At Support Adventure, we track time in 15 minute intervals. A 23 minute task can be inputted as 30 minutes. This way, there is no micromanagement and no stress for the workers. Tracking this way takes less time, as you don’t need to calculate the exact amount of minutes a task has taken and timesheets look neat and tidy at the end of the day and you can easily highlight tickets where the rounding has not been done properly.


A rough guideline of what is expected from our technicians is the following: four lines of ticket notes for every 15 minutes spent. That is the level of resolution of ticket notes that you’re looking for.Say your technician is working on a password reset, they can write brief notes such as:● Line 1: User called in. I answered the phone.● Line 2: User requested password reset for the account.● Line 3: Logged into panel. l reset password.● Line 4: Confirmed user was able to log into the system after I reset the password.That is an example of a 15-minute password reset ticket. We believe it’s a reasonable expectation to have technicians doing at least four things every 15 minutes.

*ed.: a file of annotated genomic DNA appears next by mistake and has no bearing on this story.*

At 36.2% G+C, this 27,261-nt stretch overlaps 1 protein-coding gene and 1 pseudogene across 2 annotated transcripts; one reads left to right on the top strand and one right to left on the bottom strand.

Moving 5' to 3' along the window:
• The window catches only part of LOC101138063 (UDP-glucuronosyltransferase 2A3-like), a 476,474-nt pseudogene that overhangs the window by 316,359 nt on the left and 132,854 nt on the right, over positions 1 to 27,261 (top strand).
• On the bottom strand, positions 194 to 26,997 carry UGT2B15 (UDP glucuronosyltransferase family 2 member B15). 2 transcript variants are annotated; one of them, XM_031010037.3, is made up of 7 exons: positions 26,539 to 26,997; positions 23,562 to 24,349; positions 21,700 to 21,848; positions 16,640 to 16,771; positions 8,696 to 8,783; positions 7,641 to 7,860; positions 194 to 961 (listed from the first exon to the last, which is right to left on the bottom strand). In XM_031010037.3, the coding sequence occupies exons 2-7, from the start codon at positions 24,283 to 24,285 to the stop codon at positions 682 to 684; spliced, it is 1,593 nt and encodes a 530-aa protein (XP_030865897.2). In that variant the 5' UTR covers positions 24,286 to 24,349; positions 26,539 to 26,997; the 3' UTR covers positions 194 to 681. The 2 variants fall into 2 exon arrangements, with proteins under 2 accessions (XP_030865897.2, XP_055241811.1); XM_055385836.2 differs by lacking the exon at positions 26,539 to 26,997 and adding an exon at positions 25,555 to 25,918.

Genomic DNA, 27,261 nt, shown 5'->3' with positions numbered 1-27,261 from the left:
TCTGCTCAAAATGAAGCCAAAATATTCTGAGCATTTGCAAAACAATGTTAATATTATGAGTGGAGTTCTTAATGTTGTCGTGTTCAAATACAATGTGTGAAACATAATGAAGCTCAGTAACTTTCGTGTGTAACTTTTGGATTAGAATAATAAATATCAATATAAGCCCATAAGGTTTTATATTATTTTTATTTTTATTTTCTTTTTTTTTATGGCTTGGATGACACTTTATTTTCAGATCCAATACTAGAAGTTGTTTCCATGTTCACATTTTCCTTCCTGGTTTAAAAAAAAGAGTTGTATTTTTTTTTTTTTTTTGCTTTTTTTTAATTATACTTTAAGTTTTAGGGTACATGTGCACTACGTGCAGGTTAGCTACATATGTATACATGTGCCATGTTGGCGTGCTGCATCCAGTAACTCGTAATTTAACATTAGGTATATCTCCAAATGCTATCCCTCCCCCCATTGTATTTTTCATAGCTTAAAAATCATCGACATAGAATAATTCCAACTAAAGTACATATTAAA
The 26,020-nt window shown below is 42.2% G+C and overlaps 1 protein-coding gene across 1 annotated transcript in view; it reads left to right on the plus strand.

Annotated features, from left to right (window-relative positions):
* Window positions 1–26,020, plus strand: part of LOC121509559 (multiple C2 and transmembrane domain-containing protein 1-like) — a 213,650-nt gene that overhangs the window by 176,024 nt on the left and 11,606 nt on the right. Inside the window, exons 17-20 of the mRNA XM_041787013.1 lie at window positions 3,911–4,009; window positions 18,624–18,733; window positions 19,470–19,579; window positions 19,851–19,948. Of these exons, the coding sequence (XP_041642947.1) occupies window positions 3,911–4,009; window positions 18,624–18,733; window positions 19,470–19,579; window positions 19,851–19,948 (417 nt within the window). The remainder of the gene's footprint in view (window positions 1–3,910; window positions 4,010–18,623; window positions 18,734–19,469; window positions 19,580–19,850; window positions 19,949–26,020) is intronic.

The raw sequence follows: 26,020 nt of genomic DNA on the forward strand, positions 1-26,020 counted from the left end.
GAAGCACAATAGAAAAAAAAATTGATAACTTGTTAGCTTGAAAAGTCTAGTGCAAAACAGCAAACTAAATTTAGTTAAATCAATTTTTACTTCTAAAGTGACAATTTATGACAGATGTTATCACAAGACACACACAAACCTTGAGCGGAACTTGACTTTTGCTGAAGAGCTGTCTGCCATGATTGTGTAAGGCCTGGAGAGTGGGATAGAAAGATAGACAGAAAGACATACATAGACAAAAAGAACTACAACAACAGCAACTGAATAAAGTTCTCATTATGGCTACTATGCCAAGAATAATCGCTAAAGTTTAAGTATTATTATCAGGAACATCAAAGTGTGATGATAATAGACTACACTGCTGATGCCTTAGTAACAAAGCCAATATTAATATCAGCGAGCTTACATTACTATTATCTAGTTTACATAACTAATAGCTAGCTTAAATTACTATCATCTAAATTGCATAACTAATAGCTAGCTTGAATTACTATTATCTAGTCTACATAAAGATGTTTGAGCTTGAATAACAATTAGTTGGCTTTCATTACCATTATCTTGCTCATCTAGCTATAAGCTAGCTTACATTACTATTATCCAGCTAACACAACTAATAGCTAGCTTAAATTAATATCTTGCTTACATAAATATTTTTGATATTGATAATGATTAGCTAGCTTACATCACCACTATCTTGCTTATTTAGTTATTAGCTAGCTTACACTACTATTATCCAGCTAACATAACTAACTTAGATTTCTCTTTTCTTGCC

We encourage you to have your technicians track all the time that they spend working on a ticket and related documentation. They should also include details about all the time they spent researching a ticket before they call a client.All the time they spend updating documentation and ticket notes, as well as time spent writing the ticket notes after a ticket is complete, should be tracked. You should define these expectations in writing so that technicians are clear on how to do their job well.